Can Certain Foods Heal Nerve Damage?

Nerve damage, also known as peripheral neuropathy, can be a painful condition. The best foods for nerve repair can help improve damage whether due to diabetes, cancer treatment or other causes. Nerve damage is common and can affect a single nerve, nerve bundle or the whole body.

Foods high in vitamin B12, such as clams, can help heal nerve damage.
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Tip

Certain foods can help heal nerve damage, particularly those that are high in B vitamins, as well as omega-3 fatty acids. Keeping your blood sugar stable can also help prevent nerve damage.

According to Harvard Health Publishing, the symptoms caused by nerve damage can feel like pain or tingling and numbness that feels similar to when your limbs "fall asleep" due to a lack of blood flow. However, peripheral neuropathy doesn't go away once you stand up and walk it off. This condition can eventually cause muscles to weaken and atrophy. It's important to talk to your health care provider if you are experiencing these symptoms, especially if you have diabetes.

Read more: What Kind of Nerve Damage Can You Get From Lifting Weights?

What Causes Nerve Damage?

The most common cause of nerve damage, according to the U.S. National Library of Medicine, is diabetes. Uncontrolled diabetes can result in chronic high blood sugar levels that can cause damage to the nerves over time. Controlling blood sugar can help control or limit nerve damage. Some other conditions that can lead to nerve damage include:

  • Tumors
  • Metabolic disease
  • Insufficient levels of specific vitamins such as B1, B6 and B12
  • Shingles
  • Hepatitis C
  • HIV/AIDS
  • Kidney disease
  • Autoimmune disorders
  • Poor circulation

Best Foods for Nerve Repair

Since nerve damage is most commonly caused by diabetes, choosing foods that are low in sugar and help to control blood sugar levels are best. The U.S. National Library of Medicine recommends getting control of your blood sugar levels and eliminating alcohol from your diet.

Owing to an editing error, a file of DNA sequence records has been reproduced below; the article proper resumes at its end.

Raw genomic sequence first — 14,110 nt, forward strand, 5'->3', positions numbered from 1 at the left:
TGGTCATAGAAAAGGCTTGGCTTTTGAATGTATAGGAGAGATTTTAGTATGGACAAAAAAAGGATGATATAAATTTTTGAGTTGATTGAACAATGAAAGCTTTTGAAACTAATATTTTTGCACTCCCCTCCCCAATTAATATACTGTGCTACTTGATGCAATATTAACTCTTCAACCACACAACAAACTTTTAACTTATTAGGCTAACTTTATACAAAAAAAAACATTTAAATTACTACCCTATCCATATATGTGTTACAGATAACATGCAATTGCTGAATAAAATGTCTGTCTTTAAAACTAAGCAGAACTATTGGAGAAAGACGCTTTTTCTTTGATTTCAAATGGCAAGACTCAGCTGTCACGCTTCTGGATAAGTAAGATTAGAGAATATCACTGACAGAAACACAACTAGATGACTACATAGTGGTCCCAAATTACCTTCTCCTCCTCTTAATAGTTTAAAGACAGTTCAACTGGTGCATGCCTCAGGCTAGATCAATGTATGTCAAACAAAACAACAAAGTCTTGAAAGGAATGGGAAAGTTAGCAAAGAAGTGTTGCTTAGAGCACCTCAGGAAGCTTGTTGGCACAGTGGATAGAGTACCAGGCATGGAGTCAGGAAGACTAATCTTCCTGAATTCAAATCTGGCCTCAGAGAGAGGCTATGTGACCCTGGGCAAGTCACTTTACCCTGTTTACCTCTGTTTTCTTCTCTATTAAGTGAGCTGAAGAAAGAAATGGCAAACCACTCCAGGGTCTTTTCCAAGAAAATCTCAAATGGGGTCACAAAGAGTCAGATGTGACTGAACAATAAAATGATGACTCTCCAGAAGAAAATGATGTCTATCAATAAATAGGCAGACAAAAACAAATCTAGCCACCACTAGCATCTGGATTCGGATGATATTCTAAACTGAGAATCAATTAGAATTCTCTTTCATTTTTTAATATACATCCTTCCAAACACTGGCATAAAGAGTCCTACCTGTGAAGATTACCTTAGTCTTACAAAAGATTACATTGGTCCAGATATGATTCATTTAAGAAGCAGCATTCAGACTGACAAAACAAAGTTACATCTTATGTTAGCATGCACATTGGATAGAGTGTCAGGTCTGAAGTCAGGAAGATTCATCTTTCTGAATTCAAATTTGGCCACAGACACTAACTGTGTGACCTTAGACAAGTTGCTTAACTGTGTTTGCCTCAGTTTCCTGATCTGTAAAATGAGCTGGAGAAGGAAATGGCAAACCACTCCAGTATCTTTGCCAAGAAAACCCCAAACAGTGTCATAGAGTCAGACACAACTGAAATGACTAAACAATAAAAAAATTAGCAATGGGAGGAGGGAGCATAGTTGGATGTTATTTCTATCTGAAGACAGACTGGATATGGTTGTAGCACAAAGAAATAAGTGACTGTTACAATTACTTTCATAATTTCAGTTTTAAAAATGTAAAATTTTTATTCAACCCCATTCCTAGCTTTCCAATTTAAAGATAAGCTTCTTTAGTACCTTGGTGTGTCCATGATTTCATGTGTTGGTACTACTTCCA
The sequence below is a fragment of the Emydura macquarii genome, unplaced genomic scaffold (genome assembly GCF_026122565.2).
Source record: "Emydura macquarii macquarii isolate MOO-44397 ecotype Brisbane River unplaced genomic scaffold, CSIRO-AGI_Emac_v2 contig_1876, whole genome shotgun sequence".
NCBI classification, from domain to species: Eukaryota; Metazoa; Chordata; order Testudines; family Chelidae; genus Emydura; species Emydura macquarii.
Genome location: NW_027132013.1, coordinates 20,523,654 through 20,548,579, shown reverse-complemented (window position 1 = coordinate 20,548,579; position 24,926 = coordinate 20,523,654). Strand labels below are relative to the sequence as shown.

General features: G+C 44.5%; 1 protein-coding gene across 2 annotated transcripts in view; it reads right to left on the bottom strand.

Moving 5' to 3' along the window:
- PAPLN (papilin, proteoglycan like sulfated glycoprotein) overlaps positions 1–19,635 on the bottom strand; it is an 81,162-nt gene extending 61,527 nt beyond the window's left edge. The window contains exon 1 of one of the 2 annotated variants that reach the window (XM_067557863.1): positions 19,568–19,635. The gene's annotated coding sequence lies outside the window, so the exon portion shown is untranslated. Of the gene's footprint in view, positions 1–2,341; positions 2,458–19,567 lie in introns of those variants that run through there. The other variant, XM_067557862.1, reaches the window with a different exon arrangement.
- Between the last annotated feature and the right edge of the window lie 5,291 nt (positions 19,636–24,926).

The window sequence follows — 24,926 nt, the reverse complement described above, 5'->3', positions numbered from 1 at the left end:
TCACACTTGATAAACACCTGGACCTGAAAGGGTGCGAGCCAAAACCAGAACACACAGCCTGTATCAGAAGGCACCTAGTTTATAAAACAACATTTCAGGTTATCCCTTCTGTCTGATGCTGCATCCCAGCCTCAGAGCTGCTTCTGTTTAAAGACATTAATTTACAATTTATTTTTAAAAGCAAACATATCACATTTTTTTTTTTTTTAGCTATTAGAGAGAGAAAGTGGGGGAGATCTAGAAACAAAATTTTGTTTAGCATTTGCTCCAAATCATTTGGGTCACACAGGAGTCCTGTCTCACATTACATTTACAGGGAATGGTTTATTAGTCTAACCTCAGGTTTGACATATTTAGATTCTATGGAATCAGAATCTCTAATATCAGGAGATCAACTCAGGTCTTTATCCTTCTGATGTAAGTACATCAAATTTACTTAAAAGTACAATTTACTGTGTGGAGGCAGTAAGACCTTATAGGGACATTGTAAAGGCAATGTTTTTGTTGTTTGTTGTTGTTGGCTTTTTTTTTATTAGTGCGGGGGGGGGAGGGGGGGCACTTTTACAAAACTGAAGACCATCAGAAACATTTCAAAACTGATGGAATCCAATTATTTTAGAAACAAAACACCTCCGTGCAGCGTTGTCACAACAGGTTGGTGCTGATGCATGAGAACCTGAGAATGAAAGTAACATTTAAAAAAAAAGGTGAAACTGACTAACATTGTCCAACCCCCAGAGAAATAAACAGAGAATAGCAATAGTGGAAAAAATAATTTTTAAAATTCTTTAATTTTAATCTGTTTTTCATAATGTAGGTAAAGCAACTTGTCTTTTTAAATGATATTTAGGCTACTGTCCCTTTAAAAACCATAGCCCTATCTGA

You may have low levels of B vitamins if you are experiencing peripheral neuropathy. Choosing foods high in B vitamins could help your symptoms improve. B12 is one such vitamin that is often low, especially if you eat a plant-based diet without animal products. Foods that are good for nerve repair and high in vitamin B12, according to the USDA, are:

  • Clams
  • Liver
  • Mackerel
  • King crab
  • Beef

For vegetarians and vegans, the following foods can help increase your B12 levels while supplying other essential vitamins and minerals:

  • Fortified cereals
  • Low-fat milk
  • Fortified tofu
  • Fortified juice
  • Unsweetened soy milk

Your health care provider may also recommend vitamin B12 shots if you are experiencing low levels and cannot get enough through diet alone.

The Foundation for Peripheral Neuropathy recommends some nutrition fundamentals and foods suitable for nerve repair. Keeping your diet focused on whole, fresh fruits and vegetables, legumes, whole grains and omega-3 fatty acids, as well as getting plenty of high-quality protein, will help.

The foundation also encourages consuming less than 2,300 milligrams of sodium per day and lowering saturated and trans fatty acids. Choosing monounsaturated and polyunsaturated fats and oils in place of saturated or trans fats will help. It is also essential to consume foods and drinks that are low in sugar or other sweeteners.

Try an Anti-Inflammatory Diet

The Foundation for Peripheral Neuropathy also recommends eating an anti-inflammatory diet to help with nerve damage. Consuming more omega-3 fatty acids can help reduce inflammation. Getting enough high-antioxidant foods and fiber will also help. To get enough omega-3s, try the following: